After so many sporadic appearances in the series, I expected to kind of be nonplussed by the Lich, but Ron Perlman once again distills just the amount of solemn horror into his voice. It is hilarious to see how immune Finn and Jake are to the Lich by this point in the series. Of course, the Lich is still the big bad, and could kill any character he wants at any point, but there’s something so distinctly hilarious about Finn looking death right in the face and saying, “oh boy, here we go…” Of course, they’re terrified by him, but they’re pretty much prepared for this kind of situation by this point. They’ve been through it a handful of times before, and by now, Finn probably realizes that, though it’ll be tough, they’ll get through it again. However, I’ll reinforce that this in no way undermines the Lich’s role as a threat in this one. Despite the ultra silly way his head is placed on Jake’s body (which actually makes him even MORE threatening) Perlman’s monologue about how everyone in every multiverse will die once again hits home. As Jake said to Ice Finn earlier, “come on dude, he’s not even trying to hide [his evil]!” the Lich doesn’t even try to mask his true intentions to Ice Finn after he gets what he wants. The Lich has no need for allies or partners: once he obtains the ability to cause death everywhere possible, he has all of the power in the world to do so. He’d even kill Jake, if it wasn’t for Finn’s handy-dandy thorn arm. Once again, the thorn arm returns, this time actually having a role in battle. As proven in episodes like Billy’s Bucket List, The Comet, and Checkmate, the grass curse only effectively activates when Finn is powerless and consumed by his inability to help a situation. I do wonder if some form of level of anxiety within Finn’s system is what triggers the grass sword to act upon itself. It’s probably not important, but it’d be rad to actually have an episode where Finn attempts to control the power of the grass arm. I’d be lying if I didn’t pan out the possibility of that entire episode in my head. Maybe I’ll write incorporate it into fanfiction someday. Hm.

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After the Lich’s arm is chopped off into multiple dimensions (of which will be explored later!) the episode dissolves into one big, frenzy-filled sequence where Jake helplessly tries to fight off the Lich, and Finn attempts to reasons with his counterpart. Again, the pacing in this one is terrific. It speeds up all of the action-packed sequences to make them feel more tense and relentless, while slowing down the more character driven moments, as I just mentioned. The interactions between Finn and Ice Finn are really touching and telling (apparently Finn has a birthmark of a “flaming sideways teardrop,” or essentially, a comet. Nice touch there, Alden). These interactions are ultimately what leads the boys to working together with “The Maid,” which is one of my absolute favorite weapons in the series. That little “housekeeping!” that goes off when activated is priceless.

That help that Finn begins to offer is unfortunately cut short, but luckily, Prismo’s an expert with Adobe Premiere and patches the whole thing up. Of course, it’s one big reference to the fact that the ice crown was accidentally shown to still be on Simon’s head in Jake the Dog, but I’ve seen a couple different complaints of people who thought this was somewhat of a deus ex machina and that Prismo shouldn’t really possess the power to interfere with other universes. Honestly, I didn’t mind it at all because 1. It’s funny. 2. It’s at the command of the wish bearer himself and the being that granted the wish. Prismo could theoretically just let Finn sit with the wish that he made, but he isn’t a dick. Prismo would rather help the dude who saved his life than to let someone endlessly suffer for the rest of eternity. Though Finn helps his alternate self, the only thing that’s possibly more painful for Finn than Ice Finn suffering is the fact that he has a really good family life outside of everything. Finn has never met his mom, and had previously spent an entire year dealing with the fact that his dad is a legitimately shitty person. Though Finn has a home with Jake and BMO and the other treehouse boys, he’s still stuck with the sad reminder that he has no caring birth parents to rely on. It’s the perfect quiet ending to cap off an otherwise intense episode, and one that opens up Finn’s longing for more possibilities in the future.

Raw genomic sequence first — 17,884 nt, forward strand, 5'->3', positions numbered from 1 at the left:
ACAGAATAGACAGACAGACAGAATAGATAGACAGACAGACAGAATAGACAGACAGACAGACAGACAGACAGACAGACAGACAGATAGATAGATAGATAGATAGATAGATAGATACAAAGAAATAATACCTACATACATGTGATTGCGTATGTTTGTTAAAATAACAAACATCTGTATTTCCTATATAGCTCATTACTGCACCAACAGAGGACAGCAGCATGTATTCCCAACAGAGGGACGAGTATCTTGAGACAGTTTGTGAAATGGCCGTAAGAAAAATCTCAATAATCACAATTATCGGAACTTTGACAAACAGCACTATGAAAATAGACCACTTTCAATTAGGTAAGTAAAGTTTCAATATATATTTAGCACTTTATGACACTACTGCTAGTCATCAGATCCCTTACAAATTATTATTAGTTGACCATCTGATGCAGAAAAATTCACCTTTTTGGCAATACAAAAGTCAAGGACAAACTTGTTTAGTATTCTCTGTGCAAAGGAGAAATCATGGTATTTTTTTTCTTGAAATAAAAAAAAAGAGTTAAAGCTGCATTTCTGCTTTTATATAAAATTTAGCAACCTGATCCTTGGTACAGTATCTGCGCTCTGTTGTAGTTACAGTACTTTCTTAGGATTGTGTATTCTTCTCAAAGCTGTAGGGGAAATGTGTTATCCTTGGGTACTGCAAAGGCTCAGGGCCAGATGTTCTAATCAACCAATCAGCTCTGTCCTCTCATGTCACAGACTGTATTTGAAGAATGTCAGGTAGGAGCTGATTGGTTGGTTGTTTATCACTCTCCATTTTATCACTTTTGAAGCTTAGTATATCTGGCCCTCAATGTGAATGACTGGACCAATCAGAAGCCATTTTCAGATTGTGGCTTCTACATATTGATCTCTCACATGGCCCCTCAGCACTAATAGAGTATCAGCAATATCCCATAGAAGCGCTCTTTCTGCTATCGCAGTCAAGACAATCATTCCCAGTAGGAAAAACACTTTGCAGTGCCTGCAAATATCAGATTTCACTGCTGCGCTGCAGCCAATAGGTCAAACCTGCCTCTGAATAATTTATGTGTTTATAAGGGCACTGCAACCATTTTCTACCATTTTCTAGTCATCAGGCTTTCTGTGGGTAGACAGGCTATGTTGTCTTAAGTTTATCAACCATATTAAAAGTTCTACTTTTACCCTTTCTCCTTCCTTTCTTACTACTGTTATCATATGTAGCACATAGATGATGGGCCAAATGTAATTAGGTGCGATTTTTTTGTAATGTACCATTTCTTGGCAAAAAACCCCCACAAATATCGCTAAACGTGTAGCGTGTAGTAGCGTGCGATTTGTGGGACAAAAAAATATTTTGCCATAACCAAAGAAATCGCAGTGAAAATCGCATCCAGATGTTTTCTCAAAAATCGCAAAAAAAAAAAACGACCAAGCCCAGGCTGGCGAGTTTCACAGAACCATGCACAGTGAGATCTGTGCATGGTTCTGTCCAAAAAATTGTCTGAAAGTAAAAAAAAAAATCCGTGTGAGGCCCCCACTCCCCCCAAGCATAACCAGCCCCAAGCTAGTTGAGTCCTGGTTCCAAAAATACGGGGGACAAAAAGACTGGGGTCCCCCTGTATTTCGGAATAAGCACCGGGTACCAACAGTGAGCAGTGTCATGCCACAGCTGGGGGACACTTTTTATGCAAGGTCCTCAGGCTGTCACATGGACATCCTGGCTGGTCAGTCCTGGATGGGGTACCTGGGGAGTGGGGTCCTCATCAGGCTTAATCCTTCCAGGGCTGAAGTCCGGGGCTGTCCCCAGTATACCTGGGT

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On a visual aspect, this episode is just gorgeous. Aside from Evergreen, this may be the best looking episode to date. The subdued blues and whites of the iced-up Farmworld are pleasant and somewhat calming, so when the brighter yellows and greens arise during the Lich’s arrival, it really adds a dark and foreboding feeling, even if the contrasting colors are saying the opposite. The landscape in general is really awesome, feeling like an even bleaker and less welcoming Ice Kingdom. In addition to that, Finn and Jake looking fucking rad in those snow jackets. No kidding, I would pay good money for a vinyl figure of Finn in that jacket with his Finn Sword. Get on it, Kidrobot!

Other small things I liked about this one: hearing Lou Ferrigno’s one final time in the series as Bobby, the return of the Enchiridion and the fact that it actually has a unique, different design on the cover, the boys’ random Tree Fort activities at the beginning of the episode, the return of the talking Finn Sword, and the allusions to Finn getting better at playing the flute ACTUALLY having a role in future episodes. It’s always been a headcanon of mine that Finn subconsciously picked up the last name “Mertens” from his experiences within the Farmworld.

Crossover is just an overall delight. Sam Alden and Jesse Moynihan make for terrific boarding team this season; Moynihan is still able to pull off some crazy, off-the-walls stories like this, but is more grounded with Alden’s guidance. It’s a fast-paced, fun, exhilarating journey that really kicks off a series of terrific episodes spanning across the entire rest of the season. In particular, my favorite of season seven is coming up next.

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Favorite line: “Are you bein’ stupid on purpose?”